The road less traveled
Two-lane highways reveal the true nature of the state
In preparation for April 15, I had the duty of picking up my prepared tax information from my mom, who was nice enough to take my W-2s to her trusted tax adviser rather than watching me procrastinate and scramble to find someone myself.
Because by April 13 I was getting down to the wire, I met my mom at our rendezvous point in Emporia, roughly halfway between her home in Wichita and mine in Lawrence.
Although on the way down I took the fast, efficient and hopelessly bland Kansas Turnpike, with its bevy of concrete land dividers and Hardee's rest stops, I dreaded the prospect of making the same trek back.
On somewhat of a whim, I decided to exit the turnpike at U.S. Highway 56 without certainty but with the gut instinct I would end up somewhere near Baldwin City, Ottawa, or another town from which I hoped my homing instinct would kick in. My philosophy with directions is as long as I know north, south, east and west and have approximated what direction I'm heading, that's good enough. So when I saw a sign pointing to Olathe, I knew I had to be on the right track, or at least close.
Heading off without really knowing where I was going affectionately called a "Barcomb adventure" in my family wasn't really an original idea. I've been fascinated with the idea of traveling off-interstate since reading William Least-Heat Moon's "Blue Highways" several summers ago. I recently found out the book inspired a local mechanic to take off down America's forgotten roads with the added rule to keep the top down. Even though my Mitsubishi is no match for a 1962 Corvette, I felt adventurous nonetheless, even if it was too chilly to think about cracking open the sunroof.
In the book, Moon writes about an around-the-country trip he took using only those highways maps indicate with the color blue the forgotten, two-lane, scenic roadways that cut through the heart of the country, bypassing the homogenized chain stores and subdivision that litter the cultural landscape. Moon writes how so much about the United States is the same these days. No matter what region of the country you're in, he writes, you can find the same McDonald's and Blockbuster video stores, leaving few aspects to distinguish one region from another. So on his trip, Moon sought out the regional, the ethnic; the things that make us different, whether it's cuisine or architecture.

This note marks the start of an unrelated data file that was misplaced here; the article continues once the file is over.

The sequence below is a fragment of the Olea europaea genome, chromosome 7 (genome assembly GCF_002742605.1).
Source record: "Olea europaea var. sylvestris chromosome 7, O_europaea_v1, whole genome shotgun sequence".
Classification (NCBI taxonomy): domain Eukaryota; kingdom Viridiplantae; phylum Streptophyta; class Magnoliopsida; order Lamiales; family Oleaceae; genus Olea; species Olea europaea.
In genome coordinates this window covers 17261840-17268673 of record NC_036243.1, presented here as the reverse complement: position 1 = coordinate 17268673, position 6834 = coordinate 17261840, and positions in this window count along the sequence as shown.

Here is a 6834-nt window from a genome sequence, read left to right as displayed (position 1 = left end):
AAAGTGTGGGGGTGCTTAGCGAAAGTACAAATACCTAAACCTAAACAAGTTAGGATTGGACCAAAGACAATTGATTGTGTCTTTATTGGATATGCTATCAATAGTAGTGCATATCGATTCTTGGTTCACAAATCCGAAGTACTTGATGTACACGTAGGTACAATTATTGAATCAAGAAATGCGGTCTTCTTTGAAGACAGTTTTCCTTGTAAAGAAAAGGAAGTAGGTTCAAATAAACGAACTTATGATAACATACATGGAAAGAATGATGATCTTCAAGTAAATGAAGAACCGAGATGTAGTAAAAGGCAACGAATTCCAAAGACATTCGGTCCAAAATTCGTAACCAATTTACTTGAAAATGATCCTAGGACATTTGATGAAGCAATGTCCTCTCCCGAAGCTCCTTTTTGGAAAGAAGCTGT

While driving down my own "blue highway," I looked for the real Kansas drivers never see from the Turnpike: the one-room schoolhouses near Burlingame; a mural exonerating the town's virtues in Overbrook; the reconstructed vintage train cars near Worden; the cafn Scranton that promises "the best food around."
As I delighted in driving through this part of Kansas I'd never seen, soaking in these seemingly-untouched places, I couldn't help but think about some of my first impressions of Eudora once I finally turned off Kansas Highway 10 and really explored the town. I was surprised to find Eudora had an identity extending beyond "the town on K-10 between Lawrence and Lenexa," despite our proximity to the two growing areas. As we continue to talk about how to grow our economy here, I hope we don't lose sight of our identity.
Driving through these small, isolated towns, in spite of whatever romantic notions they might connote, it also occurred to me how lucky we are, in some ways, to have the growth of Lawrence and Johnson County so close. Scranton and Miller are probably the type of towns our school superintendent talks about when he says how fortunate Eudora is to be gaining students, unlike the majority of districts in Kansas facing the economic and emotional consequences of declining enrollment.
Even if I don't envy the problems those types of communities certainly face, I'm definitely glad I traveled a "blue highway." How many people who travel the turnpike can say they've seen a town with a newspaper in business since 1863, or the home town of a Nobel Prize-winning scientist?
If this Kansas driver encountered these unique, quirky sites on an hour-long journey, it makes me wonder: what else are we missing?